Insulin therapy initially declined and delayed by an average of two years

September 14, 2017
insulin
High-resolution model of six insulin molecules assembled in a hexamer. Credit: Isaac Yonemoto/Wikipedia

Although delaying insulin therapy leads to a worsening progression of diabetes, new research by Brigham and Women's Hospital has found 30 percent of type 2 diabetic patients don't begin insulin, a medication used to lower the body's blood sugar levels, when it's initially recommended, with the average start time being two years later. These findings were published today in the journal of Diabetic Medicine.

Alexander Turchin, MD, MS, director of quality in diabetes in the division of endocrinology, diabetes and hypertension at BWH, who led the study, was inspired by his own practice as an endocrinologist treating .

"Unfortunately this isn't uncommon, patients being reluctant to start insulin therapy when it's recommended," says Turchin. "Many clinicians have encountered this phenomenon, but until our study it was not known just how prevalent delays in insulin initiation are. As physicians, we need to make sure that these patients are making fully informed decisions and that we understand their perspective to ensure they are treated effectively."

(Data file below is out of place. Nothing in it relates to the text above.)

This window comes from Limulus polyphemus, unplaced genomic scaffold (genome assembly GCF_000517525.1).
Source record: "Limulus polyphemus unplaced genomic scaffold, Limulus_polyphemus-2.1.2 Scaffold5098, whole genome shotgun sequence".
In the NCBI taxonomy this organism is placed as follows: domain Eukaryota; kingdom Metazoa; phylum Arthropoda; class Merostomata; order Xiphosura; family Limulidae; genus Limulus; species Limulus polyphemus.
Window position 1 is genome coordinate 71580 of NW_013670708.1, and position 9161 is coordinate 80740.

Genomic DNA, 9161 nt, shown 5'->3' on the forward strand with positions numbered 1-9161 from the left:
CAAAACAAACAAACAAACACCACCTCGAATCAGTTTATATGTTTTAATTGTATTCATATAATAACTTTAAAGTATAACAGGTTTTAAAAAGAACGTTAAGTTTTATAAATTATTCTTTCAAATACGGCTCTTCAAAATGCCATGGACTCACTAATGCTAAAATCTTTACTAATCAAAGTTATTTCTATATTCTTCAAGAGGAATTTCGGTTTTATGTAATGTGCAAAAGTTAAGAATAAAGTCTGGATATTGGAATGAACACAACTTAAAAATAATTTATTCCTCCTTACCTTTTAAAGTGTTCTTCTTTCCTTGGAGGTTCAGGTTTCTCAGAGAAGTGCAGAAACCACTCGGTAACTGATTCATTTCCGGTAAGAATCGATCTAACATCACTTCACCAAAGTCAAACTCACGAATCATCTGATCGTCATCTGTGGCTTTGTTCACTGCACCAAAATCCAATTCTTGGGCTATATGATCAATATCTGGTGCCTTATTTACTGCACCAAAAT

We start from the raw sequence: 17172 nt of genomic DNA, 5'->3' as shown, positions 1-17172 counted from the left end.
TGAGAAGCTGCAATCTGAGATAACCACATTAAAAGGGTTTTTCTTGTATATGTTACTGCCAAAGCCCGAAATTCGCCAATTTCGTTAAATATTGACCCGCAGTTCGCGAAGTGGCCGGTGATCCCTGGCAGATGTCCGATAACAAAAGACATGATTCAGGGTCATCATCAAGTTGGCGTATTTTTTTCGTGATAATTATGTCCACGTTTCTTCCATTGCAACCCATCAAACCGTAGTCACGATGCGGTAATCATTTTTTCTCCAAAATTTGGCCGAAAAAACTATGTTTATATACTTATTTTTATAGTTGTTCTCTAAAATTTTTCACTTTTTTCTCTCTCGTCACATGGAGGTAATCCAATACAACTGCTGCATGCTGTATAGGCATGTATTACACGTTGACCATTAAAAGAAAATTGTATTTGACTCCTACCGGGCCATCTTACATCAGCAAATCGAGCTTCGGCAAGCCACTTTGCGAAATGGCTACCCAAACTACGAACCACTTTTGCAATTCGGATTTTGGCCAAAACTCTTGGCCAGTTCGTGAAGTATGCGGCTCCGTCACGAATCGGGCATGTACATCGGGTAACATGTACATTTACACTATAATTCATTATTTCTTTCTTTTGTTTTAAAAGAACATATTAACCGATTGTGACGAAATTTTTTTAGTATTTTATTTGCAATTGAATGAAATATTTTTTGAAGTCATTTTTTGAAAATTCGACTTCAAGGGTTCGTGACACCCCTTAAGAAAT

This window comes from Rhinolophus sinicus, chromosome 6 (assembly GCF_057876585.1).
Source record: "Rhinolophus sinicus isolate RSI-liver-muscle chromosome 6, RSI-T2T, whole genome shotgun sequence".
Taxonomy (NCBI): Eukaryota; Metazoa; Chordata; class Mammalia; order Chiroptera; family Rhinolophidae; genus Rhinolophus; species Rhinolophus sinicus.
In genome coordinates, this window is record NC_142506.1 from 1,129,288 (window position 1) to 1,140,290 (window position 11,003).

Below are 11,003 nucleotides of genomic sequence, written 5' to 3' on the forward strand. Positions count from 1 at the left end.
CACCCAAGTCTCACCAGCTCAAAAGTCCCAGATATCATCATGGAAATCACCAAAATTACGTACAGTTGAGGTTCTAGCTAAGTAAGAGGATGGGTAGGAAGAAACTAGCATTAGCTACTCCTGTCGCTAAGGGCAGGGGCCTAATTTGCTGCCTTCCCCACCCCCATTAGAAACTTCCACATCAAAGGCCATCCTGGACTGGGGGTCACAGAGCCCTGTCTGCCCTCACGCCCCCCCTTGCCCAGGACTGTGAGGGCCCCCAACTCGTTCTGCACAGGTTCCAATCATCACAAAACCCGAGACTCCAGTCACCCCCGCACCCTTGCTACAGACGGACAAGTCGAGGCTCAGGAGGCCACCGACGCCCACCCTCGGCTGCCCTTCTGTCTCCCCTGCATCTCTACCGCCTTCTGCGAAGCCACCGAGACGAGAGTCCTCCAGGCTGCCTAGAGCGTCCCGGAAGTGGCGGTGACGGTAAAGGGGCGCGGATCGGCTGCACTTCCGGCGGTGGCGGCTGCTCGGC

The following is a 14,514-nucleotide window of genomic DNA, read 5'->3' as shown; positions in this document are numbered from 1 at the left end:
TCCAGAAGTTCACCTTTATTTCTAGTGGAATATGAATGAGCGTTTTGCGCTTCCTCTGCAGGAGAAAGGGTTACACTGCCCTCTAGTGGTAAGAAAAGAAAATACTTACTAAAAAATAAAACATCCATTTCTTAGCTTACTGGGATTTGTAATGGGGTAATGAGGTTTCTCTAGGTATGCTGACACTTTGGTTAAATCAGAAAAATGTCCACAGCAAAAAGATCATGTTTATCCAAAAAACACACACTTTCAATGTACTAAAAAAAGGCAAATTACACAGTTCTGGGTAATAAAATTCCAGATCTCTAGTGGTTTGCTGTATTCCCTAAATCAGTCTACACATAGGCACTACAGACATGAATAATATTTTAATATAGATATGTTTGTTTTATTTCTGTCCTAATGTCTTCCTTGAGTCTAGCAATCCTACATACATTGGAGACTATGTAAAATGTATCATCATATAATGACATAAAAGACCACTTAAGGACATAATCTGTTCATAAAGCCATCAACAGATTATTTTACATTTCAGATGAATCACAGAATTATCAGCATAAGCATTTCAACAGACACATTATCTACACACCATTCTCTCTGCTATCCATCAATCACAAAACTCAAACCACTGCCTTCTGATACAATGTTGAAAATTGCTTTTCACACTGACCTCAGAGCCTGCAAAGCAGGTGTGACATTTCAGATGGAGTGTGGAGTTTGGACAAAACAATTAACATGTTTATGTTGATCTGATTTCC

To find this information, investigators designed a computer program to analyze electronic physician notes of BWH patients from 2000 to 2014 to identify patients with type 2 diabetes who initially declined insulin therapy. Of the 3,295 patients included in the analysis, nearly one third declined a physician's advice to begin insulin at the time the recommendation was made. People who initially declined, but ultimately accepted the recommendation to start insulin, on average, started the insulin therapy more than two years later, during which time their had increased further.

Diabetes is increasingly common in the United States, with over 30 million people affected. The high prevalence of decline of by patients that the study found suggests, per the researcher's estimations, that it could mean over 1 million people in the U.S. find themselves in this situation. The team notes further investigation is needed to determine the reasons, risk factors and long-term outcomes of these ' important clinical decision.

Explore further: Transforming skin cells to insulin

More information: Turchin et al. "Decline of insulin therapy and delays in insulin initiation in people with uncontrolled diabetes mellitus". Diabetic Medicine , DOI: 10.1111/dme.13454

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